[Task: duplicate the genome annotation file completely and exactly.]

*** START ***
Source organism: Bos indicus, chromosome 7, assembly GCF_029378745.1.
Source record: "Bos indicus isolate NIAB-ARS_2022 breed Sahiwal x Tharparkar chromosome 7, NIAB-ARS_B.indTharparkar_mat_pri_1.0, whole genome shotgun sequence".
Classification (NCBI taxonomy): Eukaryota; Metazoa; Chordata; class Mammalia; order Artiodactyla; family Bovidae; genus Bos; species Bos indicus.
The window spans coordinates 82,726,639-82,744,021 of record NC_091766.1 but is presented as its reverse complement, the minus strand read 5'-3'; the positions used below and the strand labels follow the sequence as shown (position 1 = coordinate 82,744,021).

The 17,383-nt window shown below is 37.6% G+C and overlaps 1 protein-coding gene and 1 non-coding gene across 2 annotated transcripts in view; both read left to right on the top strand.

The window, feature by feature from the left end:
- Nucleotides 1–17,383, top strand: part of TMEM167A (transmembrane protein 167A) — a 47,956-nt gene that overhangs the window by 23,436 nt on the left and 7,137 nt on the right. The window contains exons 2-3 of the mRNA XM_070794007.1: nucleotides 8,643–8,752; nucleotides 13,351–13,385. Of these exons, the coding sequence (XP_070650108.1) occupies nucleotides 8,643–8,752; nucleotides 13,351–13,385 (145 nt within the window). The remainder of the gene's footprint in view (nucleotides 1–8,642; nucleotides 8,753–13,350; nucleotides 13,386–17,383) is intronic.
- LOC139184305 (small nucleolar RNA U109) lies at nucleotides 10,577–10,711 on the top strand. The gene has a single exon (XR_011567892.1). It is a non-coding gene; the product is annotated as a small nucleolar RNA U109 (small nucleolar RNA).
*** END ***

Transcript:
Source organism: Bos indicus, chromosome 7, assembly GCF_029378745.1.
Source record: "Bos indicus isolate NIAB-ARS_2022 breed Sahiwal x Tharparkar chromosome 7, NIAB-ARS_B.indTharparkar_mat_pri_1.0, whole genome shotgun sequence".
Classification (NCBI taxonomy): Eukaryota; Metazoa; Chordata; class Mammalia; order Artiodactyla; family Bovidae; genus Bos; species Bos indicus.
The window spans coordinates 82,726,639-82,744,021 of record NC_091766.1 but is presented as its reverse complement, the minus strand read 5'-3'; the positions used below and the strand labels follow the sequence as shown (position 1 = coordinate 82,744,021).

The 17,383-nt window shown below is 37.6% G+C and overlaps 1 protein-coding gene and 1 non-coding gene across 2 annotated transcripts in view; both read left to right on the top strand.

The window, feature by feature from the left end:
- Nucleotides 1–17,383, top strand: part of TMEM167A (transmembrane protein 167A) — a 47,956-nt gene that overhangs the window by 23,436 nt on the left and 7,137 nt on the right. The window contains exons 2-3 of the mRNA XM_070794007.1: nucleotides 8,643–8,752; nucleotides 13,351–13,385. Of these exons, the coding sequence (XP_070650108.1) occupies nucleotides 8,643–8,752; nucleotides 13,351–13,385 (145 nt within the window). The remainder of the gene's footprint in view (nucleotides 1–8,642; nucleotides 8,753–13,350; nucleotides 13,386–17,383) is intronic.
- LOC139184305 (small nucleolar RNA U109) lies at nucleotides 10,577–10,711 on the top strand. The gene has a single exon (XR_011567892.1). It is a non-coding gene; the product is annotated as a small nucleolar RNA U109 (small nucleolar RNA).